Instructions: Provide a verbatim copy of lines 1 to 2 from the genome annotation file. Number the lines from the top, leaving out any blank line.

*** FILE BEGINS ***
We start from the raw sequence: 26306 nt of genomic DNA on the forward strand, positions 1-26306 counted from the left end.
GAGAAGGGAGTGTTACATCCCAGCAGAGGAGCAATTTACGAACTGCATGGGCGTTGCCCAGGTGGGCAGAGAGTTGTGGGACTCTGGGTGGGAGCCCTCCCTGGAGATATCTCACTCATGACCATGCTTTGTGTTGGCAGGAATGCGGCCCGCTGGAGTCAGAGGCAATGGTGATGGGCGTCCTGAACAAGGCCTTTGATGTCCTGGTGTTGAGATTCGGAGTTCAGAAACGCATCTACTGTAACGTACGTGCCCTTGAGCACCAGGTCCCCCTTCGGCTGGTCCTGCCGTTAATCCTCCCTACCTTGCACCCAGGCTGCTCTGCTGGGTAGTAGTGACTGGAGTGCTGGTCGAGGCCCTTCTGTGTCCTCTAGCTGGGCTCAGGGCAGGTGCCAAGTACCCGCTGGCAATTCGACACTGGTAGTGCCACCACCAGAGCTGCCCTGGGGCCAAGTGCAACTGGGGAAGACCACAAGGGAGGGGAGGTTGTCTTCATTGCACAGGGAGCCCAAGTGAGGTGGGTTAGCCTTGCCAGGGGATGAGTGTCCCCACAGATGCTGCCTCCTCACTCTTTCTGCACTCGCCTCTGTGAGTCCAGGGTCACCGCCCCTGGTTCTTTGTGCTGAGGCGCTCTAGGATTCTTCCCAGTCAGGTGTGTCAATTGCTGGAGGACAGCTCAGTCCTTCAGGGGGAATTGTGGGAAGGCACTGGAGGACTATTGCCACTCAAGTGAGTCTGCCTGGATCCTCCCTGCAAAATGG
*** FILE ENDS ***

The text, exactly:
We start from the raw sequence: 26306 nt of genomic DNA on the forward strand, positions 1-26306 counted from the left end.
GAGAAGGGAGTGTTACATCCCAGCAGAGGAGCAATTTACGAACTGCATGGGCGTTGCCCAGGTGGGCAGAGAGTTGTGGGACTCTGGGTGGGAGCCCTCCCTGGAGATATCTCACTCATGACCATGCTTTGTGTTGGCAGGAATGCGGCCCGCTGGAGTCAGAGGCAATGGTGATGGGCGTCCTGAACAAGGCCTTTGATGTCCTGGTGTTGAGATTCGGAGTTCAGAAACGCATCTACTGTAACGTACGTGCCCTTGAGCACCAGGTCCCCCTTCGGCTGGTCCTGCCGTTAATCCTCCCTACCTTGCACCCAGGCTGCTCTGCTGGGTAGTAGTGACTGGAGTGCTGGTCGAGGCCCTTCTGTGTCCTCTAGCTGGGCTCAGGGCAGGTGCCAAGTACCCGCTGGCAATTCGACACTGGTAGTGCCACCACCAGAGCTGCCCTGGGGCCAAGTGCAACTGGGGAAGACCACAAGGGAGGGGAGGTTGTCTTCATTGCACAGGGAGCCCAAGTGAGGTGGGTTAGCCTTGCCAGGGGATGAGTGTCCCCACAGATGCTGCCTCCTCACTCTTTCTGCACTCGCCTCTGTGAGTCCAGGGTCACCGCCCCTGGTTCTTTGTGCTGAGGCGCTCTAGGATTCTTCCCAGTCAGGTGTGTCAATTGCTGGAGGACAGCTCAGTCCTTCAGGGGGAATTGTGGGAAGGCACTGGAGGACTATTGCCACTCAAGTGAGTCTGCCTGGATCCTCCCTGCAAAATGG